In the 1950s, Ravi Shankar and Annapurna Devi performed duets in Delhi and Calcutta, principally at the college of her brother, Ali Akbar Khan. But later, Shankar started getting insecure, since she used to be applauded in concerts more than he was, and she thereafter decided not to perform publicly.
Devi and Shankar's son, Shubhendra Shankar (1942–1992), (or "Subho", as he was popularly known) received rigorous training in sitar under her tutelage, until his father chose to interrupt his musical talim or training and took him to the United States. Shubhendra died at an early age, after a marriage and the birth of three children. Shubhendra did not have a solo career in classical music, but did for a period accompany his illustrious father Ravi Shankar in concerts in the USA and abroad.
This section of a biography of a living person does not include any references or sources. (December 2012) (Learn how and when to remove this template message)
Notable mentions among her students would be her nephew sarod player Aashish Khan Debsharma; flautists Pandit Hariprasad Chaurasia and Nityanand Haldipur; sitarist Nikhil Banerjee, Chandrakant Sardeshmukh, and sarodists Pradeep Barot and Amit Bhattacharya.
She is also the key figure of Acharya Alauddin Music Circle (an association in the memory of the late Alauddin Khan for promoting Indian classical music), in Mumbai.
- 1977, she received the Padma Bhushan (India's third highest civilian honour).
- 1991, she received the Sangeet Natak Akademi Award (the highest Indian honour in performing arts).
- 1999, the Deshikottam, an honorary doctorate degree by Nobel laureate poet Rabindranath Tagore's Visva-Bharati University.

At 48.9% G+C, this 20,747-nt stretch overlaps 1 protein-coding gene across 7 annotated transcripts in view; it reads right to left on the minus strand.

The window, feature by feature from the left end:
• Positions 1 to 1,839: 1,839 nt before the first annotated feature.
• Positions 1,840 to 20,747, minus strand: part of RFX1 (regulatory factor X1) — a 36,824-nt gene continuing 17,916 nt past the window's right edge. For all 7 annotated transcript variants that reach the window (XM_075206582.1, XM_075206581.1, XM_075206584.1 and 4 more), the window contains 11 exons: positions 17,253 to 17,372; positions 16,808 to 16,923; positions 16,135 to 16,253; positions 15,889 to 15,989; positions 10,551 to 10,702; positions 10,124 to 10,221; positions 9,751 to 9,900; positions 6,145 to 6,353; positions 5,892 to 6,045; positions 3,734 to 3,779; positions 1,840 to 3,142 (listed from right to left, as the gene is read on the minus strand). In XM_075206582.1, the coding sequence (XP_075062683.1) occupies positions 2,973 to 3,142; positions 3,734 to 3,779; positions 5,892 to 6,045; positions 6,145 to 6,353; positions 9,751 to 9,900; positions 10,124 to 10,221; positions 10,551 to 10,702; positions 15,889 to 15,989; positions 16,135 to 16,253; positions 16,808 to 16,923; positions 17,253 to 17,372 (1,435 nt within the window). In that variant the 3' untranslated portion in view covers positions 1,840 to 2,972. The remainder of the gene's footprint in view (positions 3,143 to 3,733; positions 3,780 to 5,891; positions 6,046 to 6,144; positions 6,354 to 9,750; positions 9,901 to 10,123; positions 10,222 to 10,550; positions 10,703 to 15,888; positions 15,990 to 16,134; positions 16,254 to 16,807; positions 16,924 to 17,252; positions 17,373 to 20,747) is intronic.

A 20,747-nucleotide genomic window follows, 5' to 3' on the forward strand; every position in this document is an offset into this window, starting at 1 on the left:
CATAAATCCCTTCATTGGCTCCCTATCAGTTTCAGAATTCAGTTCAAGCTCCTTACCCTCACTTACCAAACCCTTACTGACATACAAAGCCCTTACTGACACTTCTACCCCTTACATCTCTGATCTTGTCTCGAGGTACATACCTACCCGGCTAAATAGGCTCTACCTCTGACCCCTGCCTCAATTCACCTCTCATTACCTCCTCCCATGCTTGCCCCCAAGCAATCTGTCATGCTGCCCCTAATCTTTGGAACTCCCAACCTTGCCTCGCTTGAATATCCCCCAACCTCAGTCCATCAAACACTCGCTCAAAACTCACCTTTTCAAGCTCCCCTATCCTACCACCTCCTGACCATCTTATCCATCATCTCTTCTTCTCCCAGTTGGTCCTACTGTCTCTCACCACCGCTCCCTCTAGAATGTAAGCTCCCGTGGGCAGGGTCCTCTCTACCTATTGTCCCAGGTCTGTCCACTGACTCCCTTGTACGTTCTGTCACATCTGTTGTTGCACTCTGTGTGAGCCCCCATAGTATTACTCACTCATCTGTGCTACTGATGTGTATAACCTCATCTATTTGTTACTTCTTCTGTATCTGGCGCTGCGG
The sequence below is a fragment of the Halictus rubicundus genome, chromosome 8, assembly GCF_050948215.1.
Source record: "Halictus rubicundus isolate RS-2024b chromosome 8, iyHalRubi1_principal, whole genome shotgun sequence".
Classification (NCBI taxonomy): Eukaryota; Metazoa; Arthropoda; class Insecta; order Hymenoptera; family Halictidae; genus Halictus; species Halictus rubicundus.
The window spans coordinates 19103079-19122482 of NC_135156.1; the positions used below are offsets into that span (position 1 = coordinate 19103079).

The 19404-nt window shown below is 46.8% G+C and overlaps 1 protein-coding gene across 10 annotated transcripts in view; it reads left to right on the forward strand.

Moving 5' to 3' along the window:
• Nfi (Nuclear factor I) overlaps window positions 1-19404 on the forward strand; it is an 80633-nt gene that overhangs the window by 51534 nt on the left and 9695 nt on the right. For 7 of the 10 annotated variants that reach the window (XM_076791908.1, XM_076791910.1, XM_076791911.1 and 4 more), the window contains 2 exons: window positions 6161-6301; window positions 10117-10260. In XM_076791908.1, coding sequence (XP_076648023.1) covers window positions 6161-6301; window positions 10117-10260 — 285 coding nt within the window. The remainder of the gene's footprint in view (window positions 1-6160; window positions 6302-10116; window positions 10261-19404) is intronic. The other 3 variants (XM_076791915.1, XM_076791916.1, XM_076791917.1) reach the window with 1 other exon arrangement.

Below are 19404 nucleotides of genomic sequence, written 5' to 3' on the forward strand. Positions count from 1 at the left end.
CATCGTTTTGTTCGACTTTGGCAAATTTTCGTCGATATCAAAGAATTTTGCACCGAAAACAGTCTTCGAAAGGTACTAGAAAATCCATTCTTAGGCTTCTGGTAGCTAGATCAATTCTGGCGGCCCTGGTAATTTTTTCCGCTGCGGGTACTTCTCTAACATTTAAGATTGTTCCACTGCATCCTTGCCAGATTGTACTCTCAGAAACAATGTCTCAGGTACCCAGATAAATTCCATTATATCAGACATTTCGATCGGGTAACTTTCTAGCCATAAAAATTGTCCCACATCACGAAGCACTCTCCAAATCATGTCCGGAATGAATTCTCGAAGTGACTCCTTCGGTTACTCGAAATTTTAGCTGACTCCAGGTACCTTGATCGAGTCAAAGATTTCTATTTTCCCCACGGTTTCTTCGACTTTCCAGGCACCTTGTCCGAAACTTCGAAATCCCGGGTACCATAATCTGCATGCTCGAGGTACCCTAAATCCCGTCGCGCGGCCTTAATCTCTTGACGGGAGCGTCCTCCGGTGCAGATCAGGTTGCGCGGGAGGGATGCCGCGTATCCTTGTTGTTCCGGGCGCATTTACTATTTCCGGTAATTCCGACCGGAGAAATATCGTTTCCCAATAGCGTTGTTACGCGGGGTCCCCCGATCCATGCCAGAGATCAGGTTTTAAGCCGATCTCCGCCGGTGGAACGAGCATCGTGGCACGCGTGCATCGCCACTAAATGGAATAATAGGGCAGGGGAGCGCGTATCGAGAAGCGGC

- In 2004, the Sangeet Natak Akademi, the Government of India's highest organisation for promoting music and other fine arts, appointed her a "Ratna" or jewel fellow (a lifetime honour).
She has not recorded any music albums. Some of her performances are reported to have been secretly taped. In spite of Devi's avoidance of media-limelight, she continues to be thought of as a classical instrumentalist of the highest calibre in India.
- ""Chaiti Poornima of 1927 April 16th"".
- Kumar, Ranee (18 August 2011). "Rich legacy remembered". The Hindu. Chennai, India.
- Lavezzoli, Peter (2006). The Dawn of Indian Music in the West. Continuum International Publishing Group. p. 52. ISBN 0-8264-1815-5.
- Shuansu Khurana (16 May 2010). "Notes from behind a locked door". Indian Express.
- "Unveiling the mystique of a reclusive artiste", The Hindu - 28 June 2005
- Ray Chowdhury, Tathagata (January 26, 2015). "Bansuri innovator ignored in city". The Times of India. Retrieved January 27, 2015.
- "Padma Awards" (PDF). Ministry of Home Affairs, Government of India. 2015. Archived from the original (PDF) on 15 November 2014. Retrieved July 21, 2015.
- https://superaalifragilistic.wordpress.com/2012/12/17/the-tragedy-of-a-relationship/. Missing or empty
- [www.bigbridge.org An Unheard Melody - Book review by Louise Landes Levi]http://www.bigbridge.org/BB15/2011_BB_15_FEATURES/Annapurna_Devi/APD.pdf
- ^ Unveiling the Mystique of a Reclusive Artiste, Jaya Ramanathan, The Hindu, 28 June 2005.
- ^ Swapan Kumar Bondyopadhyay: An Unheard Melody: Annapurna Devi – an Authorised Biography, Roli, New Delhi, 2005. ISBN 81-7436-399-8.
- "Notes from behind a locked door ( A rare interview)". Indian Express. 16 May 2010.
- "Annapurna Devi and Ravi Shankar: The tragedy of a relationship". September 2000 issue of Man's World. Archived from the original on 16 December 2012.
- "Raviji never left her". Times of India, Priyanka Dasgupta, 27 Aug 2008.
- Annapurna Devi's music, Source: The Vijaya Parrikar Library of Indian Classical Music
- Annapurna Devi by Mohan Nadkarni
- Review of An Unheard Melody - Authorized biography of Annapurna Devi by Swapan Kumar Bondyapadhyay